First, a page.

Exposure To Air Pollution Could Increase Risk Of Heart Disease
Air pollution exposure can negatively impact cholesterol, blood sugar levels and other factors for heart disease, especially in people with diabetes, according to a new study published in the Journal of Clinical Endocrinology & Metabolism.
According to the Endocrine Society’s Facts and Figures Report, lipid and cardiovascular disorders are a leading cause of death in the United States, and the nationwide cost of treating the diseases was $320 billion in 2011. Poor cholesterol levels and high glucose in the bloodstream, which can be caused from excessive exposure to air pollution, can put a person at an even greater risk of heart disease than the general public.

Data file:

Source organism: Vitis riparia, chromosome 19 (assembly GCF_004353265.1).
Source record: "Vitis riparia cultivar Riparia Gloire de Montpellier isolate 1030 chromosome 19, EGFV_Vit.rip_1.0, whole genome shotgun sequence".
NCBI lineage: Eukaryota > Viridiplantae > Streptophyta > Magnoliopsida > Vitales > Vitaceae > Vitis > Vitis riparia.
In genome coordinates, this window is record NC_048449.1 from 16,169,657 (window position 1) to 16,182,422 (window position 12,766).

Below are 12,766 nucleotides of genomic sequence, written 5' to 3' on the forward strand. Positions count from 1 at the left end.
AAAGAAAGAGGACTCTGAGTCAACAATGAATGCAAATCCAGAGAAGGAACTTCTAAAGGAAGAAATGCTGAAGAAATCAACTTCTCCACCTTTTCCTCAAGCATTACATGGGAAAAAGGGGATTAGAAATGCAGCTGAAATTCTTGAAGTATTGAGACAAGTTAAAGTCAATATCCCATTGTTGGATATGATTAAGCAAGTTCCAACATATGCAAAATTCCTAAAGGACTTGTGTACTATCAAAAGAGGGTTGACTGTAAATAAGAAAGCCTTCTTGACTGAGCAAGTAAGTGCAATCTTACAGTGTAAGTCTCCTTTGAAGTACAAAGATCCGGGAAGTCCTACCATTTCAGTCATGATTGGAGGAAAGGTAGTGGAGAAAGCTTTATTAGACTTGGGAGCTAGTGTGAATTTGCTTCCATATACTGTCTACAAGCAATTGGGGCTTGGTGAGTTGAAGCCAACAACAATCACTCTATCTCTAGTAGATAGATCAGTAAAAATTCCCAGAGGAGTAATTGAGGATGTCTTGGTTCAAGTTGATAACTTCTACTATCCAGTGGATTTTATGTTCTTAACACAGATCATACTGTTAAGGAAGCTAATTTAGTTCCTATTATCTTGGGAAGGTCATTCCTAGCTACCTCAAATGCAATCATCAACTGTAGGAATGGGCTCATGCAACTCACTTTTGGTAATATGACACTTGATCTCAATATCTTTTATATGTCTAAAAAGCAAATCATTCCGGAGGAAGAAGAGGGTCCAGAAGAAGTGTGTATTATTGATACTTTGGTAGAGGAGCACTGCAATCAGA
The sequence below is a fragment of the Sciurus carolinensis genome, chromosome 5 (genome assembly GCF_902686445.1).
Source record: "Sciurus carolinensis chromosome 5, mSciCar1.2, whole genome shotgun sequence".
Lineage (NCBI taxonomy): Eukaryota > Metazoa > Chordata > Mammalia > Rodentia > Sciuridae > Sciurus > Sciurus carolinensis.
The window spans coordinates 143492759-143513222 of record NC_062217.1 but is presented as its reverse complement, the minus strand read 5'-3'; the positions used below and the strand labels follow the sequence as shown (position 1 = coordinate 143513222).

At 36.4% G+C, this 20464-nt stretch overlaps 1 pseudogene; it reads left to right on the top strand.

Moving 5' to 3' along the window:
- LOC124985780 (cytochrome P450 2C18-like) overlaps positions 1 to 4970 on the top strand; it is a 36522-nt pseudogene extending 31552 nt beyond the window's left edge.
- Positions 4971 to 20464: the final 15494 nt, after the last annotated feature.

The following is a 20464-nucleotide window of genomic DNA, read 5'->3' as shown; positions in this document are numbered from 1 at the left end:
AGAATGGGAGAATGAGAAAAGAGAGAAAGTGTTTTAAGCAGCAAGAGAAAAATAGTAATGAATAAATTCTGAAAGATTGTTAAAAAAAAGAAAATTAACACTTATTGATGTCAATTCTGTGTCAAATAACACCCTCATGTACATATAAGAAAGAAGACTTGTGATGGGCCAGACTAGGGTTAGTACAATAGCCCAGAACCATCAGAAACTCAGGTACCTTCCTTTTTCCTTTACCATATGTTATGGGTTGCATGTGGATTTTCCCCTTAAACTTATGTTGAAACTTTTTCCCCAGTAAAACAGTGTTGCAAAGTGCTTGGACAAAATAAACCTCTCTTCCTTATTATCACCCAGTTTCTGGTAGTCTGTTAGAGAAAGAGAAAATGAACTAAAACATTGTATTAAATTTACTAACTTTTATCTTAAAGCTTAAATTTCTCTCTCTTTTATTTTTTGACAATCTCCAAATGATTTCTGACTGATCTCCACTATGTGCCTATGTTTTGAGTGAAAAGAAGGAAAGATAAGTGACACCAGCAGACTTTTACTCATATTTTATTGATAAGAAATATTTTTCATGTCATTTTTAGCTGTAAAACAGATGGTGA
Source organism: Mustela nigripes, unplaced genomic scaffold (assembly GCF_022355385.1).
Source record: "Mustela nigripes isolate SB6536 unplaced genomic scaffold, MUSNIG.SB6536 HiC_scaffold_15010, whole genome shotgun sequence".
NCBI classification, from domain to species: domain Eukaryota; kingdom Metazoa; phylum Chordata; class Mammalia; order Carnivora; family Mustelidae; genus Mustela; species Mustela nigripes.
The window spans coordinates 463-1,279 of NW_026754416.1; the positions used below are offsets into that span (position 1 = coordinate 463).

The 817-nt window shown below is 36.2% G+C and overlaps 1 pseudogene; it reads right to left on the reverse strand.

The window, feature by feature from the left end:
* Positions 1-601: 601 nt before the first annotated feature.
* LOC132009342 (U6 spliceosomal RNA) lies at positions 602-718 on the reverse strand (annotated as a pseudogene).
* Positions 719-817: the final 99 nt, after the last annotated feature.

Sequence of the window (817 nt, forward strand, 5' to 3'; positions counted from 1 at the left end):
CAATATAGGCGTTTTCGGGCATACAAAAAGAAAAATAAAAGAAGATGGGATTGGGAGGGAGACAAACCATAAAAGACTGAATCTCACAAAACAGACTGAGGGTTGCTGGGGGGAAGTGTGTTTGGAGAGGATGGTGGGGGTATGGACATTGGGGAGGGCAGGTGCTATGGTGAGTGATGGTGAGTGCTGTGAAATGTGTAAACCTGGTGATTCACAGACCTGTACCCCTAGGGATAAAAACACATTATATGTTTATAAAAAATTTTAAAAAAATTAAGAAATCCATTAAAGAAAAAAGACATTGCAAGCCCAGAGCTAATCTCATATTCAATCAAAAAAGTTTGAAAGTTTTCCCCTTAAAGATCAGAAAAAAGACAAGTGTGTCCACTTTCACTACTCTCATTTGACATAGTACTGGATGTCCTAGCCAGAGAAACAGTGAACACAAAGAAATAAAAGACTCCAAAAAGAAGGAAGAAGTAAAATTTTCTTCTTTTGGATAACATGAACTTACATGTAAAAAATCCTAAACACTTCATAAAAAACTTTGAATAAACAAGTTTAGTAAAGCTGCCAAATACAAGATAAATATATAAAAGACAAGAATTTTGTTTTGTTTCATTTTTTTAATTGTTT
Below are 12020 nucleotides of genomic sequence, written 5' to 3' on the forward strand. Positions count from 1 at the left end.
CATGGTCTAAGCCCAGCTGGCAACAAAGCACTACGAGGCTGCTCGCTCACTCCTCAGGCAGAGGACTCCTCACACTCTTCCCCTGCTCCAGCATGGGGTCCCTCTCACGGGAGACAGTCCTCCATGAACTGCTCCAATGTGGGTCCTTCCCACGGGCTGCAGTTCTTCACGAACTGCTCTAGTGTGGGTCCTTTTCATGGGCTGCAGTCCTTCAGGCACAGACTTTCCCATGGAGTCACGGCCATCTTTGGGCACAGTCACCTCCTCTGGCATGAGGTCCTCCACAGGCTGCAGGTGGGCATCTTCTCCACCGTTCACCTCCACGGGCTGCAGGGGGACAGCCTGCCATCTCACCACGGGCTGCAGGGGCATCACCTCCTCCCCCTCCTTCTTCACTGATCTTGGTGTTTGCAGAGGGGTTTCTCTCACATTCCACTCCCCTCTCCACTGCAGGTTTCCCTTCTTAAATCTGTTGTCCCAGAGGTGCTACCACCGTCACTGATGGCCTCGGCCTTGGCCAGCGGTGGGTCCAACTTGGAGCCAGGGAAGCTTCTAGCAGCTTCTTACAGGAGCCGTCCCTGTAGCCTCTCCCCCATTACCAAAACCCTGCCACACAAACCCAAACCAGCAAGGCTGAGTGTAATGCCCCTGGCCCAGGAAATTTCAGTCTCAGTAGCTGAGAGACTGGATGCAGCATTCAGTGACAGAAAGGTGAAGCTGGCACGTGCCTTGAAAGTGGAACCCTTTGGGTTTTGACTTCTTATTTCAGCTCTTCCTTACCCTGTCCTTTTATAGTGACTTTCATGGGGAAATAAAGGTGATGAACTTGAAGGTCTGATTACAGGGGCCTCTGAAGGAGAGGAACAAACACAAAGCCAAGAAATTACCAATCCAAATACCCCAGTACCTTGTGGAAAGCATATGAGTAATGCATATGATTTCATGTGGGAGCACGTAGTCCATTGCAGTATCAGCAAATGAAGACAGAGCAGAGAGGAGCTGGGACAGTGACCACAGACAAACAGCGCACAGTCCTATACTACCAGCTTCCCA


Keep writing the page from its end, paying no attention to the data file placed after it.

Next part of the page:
"While air pollution is linked with relatively small changes in cardiometabolic risk factors, the continuous nature of exposure and the number of people affected gives us cause for concern," said Victor Novack, MD, PhD, senior author of the study. "Even small changes in glucose levels and glycemic control can contribute to increased risk of cardiovascular disease."
Researchers looked at the medical records of over 73,000 adults living in southern Israel where air pollution is considerably high. The study discovered that participants exposed to these higher levels of air pollution tended to possess poor blood sugar levels and cholesterol. The association between poor health and extreme amounts of air pollution was even higher in diabetic patients.
"We found an association between air pollution exposure in the intermediate term and undesirable changes in cholesterol," said Maayan Yitshak Sade, the study's first author. "This suggests that cumulative exposure to air pollution over the course of a lifetime could lead to elevated risk of cardiovascular disease."
Source: The Endocrine Society